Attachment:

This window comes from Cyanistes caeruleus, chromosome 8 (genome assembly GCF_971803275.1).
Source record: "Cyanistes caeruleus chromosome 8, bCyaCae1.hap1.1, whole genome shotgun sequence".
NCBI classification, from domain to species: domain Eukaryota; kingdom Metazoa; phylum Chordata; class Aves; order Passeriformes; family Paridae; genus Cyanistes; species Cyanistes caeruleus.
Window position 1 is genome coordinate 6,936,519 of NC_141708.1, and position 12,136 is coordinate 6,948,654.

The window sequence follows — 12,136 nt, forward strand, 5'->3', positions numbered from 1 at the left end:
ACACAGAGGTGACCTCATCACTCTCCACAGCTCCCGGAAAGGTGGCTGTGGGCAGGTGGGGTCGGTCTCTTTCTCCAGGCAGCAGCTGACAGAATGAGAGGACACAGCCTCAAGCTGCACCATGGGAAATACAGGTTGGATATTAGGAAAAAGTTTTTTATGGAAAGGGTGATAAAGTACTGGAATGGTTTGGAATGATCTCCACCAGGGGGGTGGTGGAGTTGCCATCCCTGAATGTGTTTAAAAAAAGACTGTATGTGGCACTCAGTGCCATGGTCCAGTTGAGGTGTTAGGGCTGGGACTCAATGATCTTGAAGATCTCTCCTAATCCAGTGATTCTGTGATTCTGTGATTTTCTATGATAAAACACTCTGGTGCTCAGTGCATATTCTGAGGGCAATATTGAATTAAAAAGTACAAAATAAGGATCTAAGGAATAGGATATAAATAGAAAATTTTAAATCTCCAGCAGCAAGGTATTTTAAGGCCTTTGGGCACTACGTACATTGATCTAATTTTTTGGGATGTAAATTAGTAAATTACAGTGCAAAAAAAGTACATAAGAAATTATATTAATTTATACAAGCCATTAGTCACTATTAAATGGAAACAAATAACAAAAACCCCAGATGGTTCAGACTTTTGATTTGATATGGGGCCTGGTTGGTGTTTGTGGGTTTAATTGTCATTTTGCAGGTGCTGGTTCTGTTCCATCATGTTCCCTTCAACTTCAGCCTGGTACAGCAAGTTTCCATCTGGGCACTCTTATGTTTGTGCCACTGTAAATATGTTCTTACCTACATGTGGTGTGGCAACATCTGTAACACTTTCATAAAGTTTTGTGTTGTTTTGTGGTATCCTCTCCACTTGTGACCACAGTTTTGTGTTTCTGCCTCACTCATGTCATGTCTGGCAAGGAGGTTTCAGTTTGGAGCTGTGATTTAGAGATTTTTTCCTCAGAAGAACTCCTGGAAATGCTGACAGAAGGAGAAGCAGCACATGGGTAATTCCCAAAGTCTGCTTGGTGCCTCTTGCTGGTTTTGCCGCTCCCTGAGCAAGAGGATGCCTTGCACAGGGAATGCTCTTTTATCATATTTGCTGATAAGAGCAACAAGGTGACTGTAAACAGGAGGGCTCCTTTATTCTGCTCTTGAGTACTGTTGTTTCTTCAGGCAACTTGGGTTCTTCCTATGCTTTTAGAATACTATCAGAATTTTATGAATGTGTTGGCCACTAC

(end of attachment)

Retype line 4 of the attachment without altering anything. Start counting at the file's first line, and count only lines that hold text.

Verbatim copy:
Window position 1 is genome coordinate 6,936,519 of NC_141708.1, and position 12,136 is coordinate 6,948,654.